Finances can be tricky to get on top of when you’re just starting out in the freelance world. You’ve probably heard other people who are self-employed complaining about completing their tax return and having months where they haven’t earned enough money to pay rent. While it’s not all bad news, freelancing does mean that you’ll be fully responsible for your financial situation. This blog will give you some helpful tips to make sure you’re handling any money you have in the right way.
As a freelancer, you’re going to need to create invoices to get paid for the work that you’ve done. Any delay in sending out these invoices will mean you’ll have to wait longer for your money, so you want to get them drawn up as soon as your job comes to a close. You can do this by using a payment processing app or specialised software, which will automate a lot of the process for you. This means your invoices will always look professional, minimising any confusion on the client’s end and allowing them to pay you promptly.
Before jumping into freelancing it’s a good idea to save up some money to act as a buffer. While you can make a liveable wage and more as a freelancer, you may have months where you haven’t made an awful lot, especially at the beginning. It’s likely that this will all balance out at the end of the year, but if you don’t have any savings in the bank, you might be wondering how you’re going to pay your bills during these quiet spells. Start saving an emergency fund now to give you the peace of mind you need to take the leap into self-employment.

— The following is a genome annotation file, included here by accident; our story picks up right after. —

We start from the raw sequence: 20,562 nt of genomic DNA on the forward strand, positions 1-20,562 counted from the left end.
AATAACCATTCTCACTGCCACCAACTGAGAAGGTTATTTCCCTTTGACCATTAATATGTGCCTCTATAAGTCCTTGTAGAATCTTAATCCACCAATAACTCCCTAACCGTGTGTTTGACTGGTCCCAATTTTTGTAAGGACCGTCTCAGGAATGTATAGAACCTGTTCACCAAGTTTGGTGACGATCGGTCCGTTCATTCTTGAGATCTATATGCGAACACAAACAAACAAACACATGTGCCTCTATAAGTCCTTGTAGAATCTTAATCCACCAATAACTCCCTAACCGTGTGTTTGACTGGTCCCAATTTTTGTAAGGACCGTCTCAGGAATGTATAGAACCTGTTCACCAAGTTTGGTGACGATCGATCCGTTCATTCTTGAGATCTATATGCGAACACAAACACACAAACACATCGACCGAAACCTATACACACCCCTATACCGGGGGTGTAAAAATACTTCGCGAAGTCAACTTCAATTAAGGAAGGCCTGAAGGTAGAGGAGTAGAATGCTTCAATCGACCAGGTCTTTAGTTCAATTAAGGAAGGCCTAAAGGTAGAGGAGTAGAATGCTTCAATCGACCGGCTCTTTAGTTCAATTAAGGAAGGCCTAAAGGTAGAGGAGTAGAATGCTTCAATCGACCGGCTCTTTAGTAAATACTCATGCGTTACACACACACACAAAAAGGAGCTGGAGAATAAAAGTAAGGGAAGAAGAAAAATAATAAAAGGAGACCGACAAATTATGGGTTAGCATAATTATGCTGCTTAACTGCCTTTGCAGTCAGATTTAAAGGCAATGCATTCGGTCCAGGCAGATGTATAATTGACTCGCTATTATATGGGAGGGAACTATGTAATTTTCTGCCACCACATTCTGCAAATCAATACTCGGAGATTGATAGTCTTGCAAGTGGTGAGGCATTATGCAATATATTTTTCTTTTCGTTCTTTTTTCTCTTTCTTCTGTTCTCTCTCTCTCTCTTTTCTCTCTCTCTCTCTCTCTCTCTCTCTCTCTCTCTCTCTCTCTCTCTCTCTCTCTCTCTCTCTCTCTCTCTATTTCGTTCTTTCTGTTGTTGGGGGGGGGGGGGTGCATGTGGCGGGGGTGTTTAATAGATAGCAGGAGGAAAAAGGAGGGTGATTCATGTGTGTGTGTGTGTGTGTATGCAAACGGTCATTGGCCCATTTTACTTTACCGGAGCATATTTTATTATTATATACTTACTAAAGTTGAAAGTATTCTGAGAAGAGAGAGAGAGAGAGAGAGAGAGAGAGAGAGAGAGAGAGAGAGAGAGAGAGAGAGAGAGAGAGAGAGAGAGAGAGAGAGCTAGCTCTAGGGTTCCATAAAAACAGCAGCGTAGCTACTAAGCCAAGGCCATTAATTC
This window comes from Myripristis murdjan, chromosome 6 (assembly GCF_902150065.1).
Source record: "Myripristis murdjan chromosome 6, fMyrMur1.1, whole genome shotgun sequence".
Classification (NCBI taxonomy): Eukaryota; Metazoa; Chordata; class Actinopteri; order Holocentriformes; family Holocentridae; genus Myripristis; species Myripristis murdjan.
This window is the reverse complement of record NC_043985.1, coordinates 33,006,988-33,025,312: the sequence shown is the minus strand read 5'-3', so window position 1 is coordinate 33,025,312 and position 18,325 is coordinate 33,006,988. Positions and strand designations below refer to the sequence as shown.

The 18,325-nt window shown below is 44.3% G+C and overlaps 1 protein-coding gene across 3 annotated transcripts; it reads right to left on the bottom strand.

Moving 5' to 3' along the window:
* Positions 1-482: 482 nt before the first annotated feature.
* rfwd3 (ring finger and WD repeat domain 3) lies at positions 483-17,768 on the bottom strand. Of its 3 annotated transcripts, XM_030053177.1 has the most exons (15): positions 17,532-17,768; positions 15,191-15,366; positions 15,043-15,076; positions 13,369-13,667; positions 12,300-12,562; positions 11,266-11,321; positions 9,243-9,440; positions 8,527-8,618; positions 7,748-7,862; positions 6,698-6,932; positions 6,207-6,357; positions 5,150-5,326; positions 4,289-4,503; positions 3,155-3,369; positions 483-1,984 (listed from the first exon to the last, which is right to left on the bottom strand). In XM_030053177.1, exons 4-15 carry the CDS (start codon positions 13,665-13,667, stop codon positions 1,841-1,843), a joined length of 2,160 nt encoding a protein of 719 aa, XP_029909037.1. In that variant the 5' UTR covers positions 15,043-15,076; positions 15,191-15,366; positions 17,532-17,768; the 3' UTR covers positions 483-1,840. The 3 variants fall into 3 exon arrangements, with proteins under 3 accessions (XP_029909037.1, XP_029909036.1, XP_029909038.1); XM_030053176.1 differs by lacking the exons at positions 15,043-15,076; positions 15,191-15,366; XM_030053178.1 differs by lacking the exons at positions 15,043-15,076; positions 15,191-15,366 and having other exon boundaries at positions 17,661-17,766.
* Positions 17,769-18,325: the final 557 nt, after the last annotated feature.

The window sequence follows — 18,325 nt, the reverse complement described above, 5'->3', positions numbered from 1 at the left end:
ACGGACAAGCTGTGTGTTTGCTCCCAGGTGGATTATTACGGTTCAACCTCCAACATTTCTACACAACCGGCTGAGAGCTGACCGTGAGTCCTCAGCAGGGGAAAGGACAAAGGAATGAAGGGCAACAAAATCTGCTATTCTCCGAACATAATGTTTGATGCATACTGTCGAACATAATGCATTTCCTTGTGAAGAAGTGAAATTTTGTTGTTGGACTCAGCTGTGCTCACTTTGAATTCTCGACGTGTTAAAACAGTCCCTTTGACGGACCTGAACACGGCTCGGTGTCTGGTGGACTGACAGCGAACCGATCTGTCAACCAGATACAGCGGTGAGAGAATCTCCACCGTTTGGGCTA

At some point, you’ll probably want to grow your business. To do this, you’ll have to invest some of your hard-earned cash into your venture. This can be daunting, but when done properly, it will help you earn even more in the future. Investing in your business doesn’t mean spending money on just anything though, make sure the assets you buy are actually going to add value to your work or save you time.
Taxes can be difficult to handle, especially if you’ve never had to calculate them yourself. To make the whole process easier, read up on the taxes you’ll be required to pay before starting your freelancing work. This way, you’ll be able to understand how much money you’re really making and how much you’ll owe to the government at the end of the year. If you really don’t have a head for numbers, you could consider hiring an accountant or using accounting software to make things easier.
Multiple streams of income
If possible, try to have more than one stream of income when you become a freelancer. This could mean keeping your main job, generating passive income or taking on another part-time job. This way, if one stream of income falls through, you’ll have at least one other to keep you afloat.